Looking ahead to developments for retirement plans this year, Pete Welsh, head of retirement plan services at Millennium Trust, tells PLANSPONSOR that there’s a growing appetite to make sure more people have access to retirement plans.
“Federal and state governments will continue to look for ways—including additional state mandates or, perhaps, federal legislation—to cover the 44 million Americans who do not have a workplace savings option,” he says. “This number has largely held consistent for years. The challenge is that they haven’t been overly successful. Nonetheless, the states are going to continue down this path and refine how they do it by scrutinizing what is working.”
Because the majority of Americans would not be able to cover a sudden $400 emergency expense, and because the COVID-19 pandemic with all its furloughs and layoffs exposed this weakness, Welsh says he expects more employers to offer emergency savings programs in which a small portion of each employee’s salary is squirreled away every pay period.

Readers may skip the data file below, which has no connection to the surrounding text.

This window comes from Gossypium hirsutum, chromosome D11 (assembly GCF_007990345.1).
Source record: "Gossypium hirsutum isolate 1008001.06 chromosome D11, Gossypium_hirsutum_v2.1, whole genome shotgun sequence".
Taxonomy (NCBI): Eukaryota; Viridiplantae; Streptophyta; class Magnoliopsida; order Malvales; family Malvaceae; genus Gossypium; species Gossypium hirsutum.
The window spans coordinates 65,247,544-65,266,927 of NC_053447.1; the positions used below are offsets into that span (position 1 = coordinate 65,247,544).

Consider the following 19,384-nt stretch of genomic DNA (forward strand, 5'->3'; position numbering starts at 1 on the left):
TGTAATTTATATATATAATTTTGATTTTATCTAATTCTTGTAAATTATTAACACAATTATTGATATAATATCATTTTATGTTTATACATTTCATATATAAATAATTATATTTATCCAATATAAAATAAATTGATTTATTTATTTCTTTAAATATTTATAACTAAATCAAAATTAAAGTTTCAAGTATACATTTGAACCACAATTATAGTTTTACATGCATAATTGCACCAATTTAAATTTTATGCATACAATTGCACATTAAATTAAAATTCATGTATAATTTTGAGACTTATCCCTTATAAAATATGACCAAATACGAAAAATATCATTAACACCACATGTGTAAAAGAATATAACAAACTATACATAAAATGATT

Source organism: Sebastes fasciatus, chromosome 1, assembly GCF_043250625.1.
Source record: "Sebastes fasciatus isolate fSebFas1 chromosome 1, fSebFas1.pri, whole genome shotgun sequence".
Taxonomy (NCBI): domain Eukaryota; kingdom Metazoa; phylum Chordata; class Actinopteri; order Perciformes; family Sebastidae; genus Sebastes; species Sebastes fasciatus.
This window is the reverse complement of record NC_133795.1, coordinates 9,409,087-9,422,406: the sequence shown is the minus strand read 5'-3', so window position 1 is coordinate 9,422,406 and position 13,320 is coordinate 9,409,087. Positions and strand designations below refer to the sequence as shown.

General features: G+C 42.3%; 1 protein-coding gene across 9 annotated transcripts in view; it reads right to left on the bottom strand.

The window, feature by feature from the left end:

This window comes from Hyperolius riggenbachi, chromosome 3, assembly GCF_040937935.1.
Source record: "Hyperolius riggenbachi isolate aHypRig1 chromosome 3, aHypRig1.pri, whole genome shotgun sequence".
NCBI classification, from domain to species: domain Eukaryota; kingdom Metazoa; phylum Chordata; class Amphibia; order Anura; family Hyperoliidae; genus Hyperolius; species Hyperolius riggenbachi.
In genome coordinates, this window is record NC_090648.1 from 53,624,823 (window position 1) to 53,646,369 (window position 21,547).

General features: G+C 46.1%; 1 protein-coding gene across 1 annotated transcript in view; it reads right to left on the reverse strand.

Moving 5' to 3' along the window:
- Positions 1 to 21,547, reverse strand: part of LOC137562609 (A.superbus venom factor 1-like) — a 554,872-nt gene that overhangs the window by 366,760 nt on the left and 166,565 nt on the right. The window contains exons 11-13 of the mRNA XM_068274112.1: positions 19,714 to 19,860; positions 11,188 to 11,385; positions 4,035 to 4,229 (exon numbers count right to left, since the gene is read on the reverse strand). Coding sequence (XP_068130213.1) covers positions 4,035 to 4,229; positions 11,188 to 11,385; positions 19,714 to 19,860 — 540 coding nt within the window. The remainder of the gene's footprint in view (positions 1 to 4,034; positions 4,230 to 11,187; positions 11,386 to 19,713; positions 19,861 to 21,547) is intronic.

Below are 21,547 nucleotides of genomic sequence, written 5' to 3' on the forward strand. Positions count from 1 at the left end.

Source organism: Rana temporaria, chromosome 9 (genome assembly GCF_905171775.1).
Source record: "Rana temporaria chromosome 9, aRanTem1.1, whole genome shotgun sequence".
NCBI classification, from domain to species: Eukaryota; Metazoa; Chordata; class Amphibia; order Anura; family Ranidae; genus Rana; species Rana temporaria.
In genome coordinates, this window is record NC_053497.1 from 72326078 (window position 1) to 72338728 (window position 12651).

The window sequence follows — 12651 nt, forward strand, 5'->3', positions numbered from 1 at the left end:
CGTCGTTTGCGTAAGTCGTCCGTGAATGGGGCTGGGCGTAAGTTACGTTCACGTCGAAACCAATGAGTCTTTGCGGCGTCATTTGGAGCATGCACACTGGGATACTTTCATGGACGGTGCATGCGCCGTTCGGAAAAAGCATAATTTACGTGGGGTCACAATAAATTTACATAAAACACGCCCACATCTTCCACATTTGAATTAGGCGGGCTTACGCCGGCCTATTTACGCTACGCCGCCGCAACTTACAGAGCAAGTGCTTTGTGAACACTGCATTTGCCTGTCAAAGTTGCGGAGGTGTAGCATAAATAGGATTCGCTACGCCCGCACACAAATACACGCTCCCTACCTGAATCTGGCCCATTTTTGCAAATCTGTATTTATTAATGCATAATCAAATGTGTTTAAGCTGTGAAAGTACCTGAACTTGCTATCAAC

“The COVID-19 virus has made emergency savings more topical,” he says. “The workplace is the best place to have payroll deductions taken out. I foresee emergency savings emerging as an employee benefit in 2021. The pandemic has made it clear, to both employers and employees, the importance of saving for emergencies in addition to retirement.”
Millennium Trust also expects employers to make more of an effort this year to boost employee engagement not just with retirement plans but with all of their benefit offerings, Welsh says.
“This can be done in a number of ways, from educating employees on how to use and invest in a health savings account (HSA), to promoting the retirement plan, to offering financial wellness programs,” Welsh says. In particular, Walsh expects employers to underscore the importance of having emergency savings.
He also says offering these services digitally is inadequate, and employers need to make financial advisers available to employees. “Human interaction is key,” Welsh says. “Otherwise, employees fail to engage properly with their retirement plan and other benefits,” he maintains.
Welsh says employers can help their workers “save smarter for retirement,” by “ensuring people are at least saving enough to receive their employer’s full 401(k) match, but also that they understand the benefits of HSAs.”
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